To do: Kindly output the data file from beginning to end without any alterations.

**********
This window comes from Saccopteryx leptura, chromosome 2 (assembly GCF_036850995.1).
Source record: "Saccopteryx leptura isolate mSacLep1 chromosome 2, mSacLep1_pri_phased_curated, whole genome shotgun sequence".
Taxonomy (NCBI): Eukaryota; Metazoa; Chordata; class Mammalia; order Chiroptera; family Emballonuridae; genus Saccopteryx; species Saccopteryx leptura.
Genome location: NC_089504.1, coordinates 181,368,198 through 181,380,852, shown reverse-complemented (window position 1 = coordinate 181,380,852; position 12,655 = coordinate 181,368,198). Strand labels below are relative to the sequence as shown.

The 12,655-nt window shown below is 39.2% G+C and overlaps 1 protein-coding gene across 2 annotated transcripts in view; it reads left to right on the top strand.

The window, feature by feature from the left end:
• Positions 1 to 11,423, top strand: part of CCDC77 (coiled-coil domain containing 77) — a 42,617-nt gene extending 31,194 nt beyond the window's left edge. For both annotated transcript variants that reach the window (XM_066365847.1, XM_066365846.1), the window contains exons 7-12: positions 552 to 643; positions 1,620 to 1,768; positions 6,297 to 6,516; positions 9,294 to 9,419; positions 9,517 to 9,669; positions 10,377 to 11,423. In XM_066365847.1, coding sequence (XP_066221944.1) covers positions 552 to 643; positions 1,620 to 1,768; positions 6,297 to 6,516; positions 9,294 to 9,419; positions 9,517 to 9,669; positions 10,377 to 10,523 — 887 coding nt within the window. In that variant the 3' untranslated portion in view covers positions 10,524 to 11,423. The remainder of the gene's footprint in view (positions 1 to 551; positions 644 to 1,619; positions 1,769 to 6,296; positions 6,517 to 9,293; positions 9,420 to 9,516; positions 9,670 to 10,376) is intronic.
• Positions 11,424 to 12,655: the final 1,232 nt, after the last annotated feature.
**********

This window comes from Saccopteryx leptura, chromosome 2 (assembly GCF_036850995.1).
Source record: "Saccopteryx leptura isolate mSacLep1 chromosome 2, mSacLep1_pri_phased_curated, whole genome shotgun sequence".
Taxonomy (NCBI): Eukaryota; Metazoa; Chordata; class Mammalia; order Chiroptera; family Emballonuridae; genus Saccopteryx; species Saccopteryx leptura.
Genome location: NC_089504.1, coordinates 181,368,198 through 181,380,852, shown reverse-complemented (window position 1 = coordinate 181,380,852; position 12,655 = coordinate 181,368,198). Strand labels below are relative to the sequence as shown.

The 12,655-nt window shown below is 39.2% G+C and overlaps 1 protein-coding gene across 2 annotated transcripts in view; it reads left to right on the top strand.

The window, feature by feature from the left end:
• Positions 1 to 11,423, top strand: part of CCDC77 (coiled-coil domain containing 77) — a 42,617-nt gene extending 31,194 nt beyond the window's left edge. For both annotated transcript variants that reach the window (XM_066365847.1, XM_066365846.1), the window contains exons 7-12: positions 552 to 643; positions 1,620 to 1,768; positions 6,297 to 6,516; positions 9,294 to 9,419; positions 9,517 to 9,669; positions 10,377 to 11,423. In XM_066365847.1, coding sequence (XP_066221944.1) covers positions 552 to 643; positions 1,620 to 1,768; positions 6,297 to 6,516; positions 9,294 to 9,419; positions 9,517 to 9,669; positions 10,377 to 10,523 — 887 coding nt within the window. In that variant the 3' untranslated portion in view covers positions 10,524 to 11,423. The remainder of the gene's footprint in view (positions 1 to 551; positions 644 to 1,619; positions 1,769 to 6,296; positions 6,517 to 9,293; positions 9,420 to 9,516; positions 9,670 to 10,376) is intronic.
• Positions 11,424 to 12,655: the final 1,232 nt, after the last annotated feature.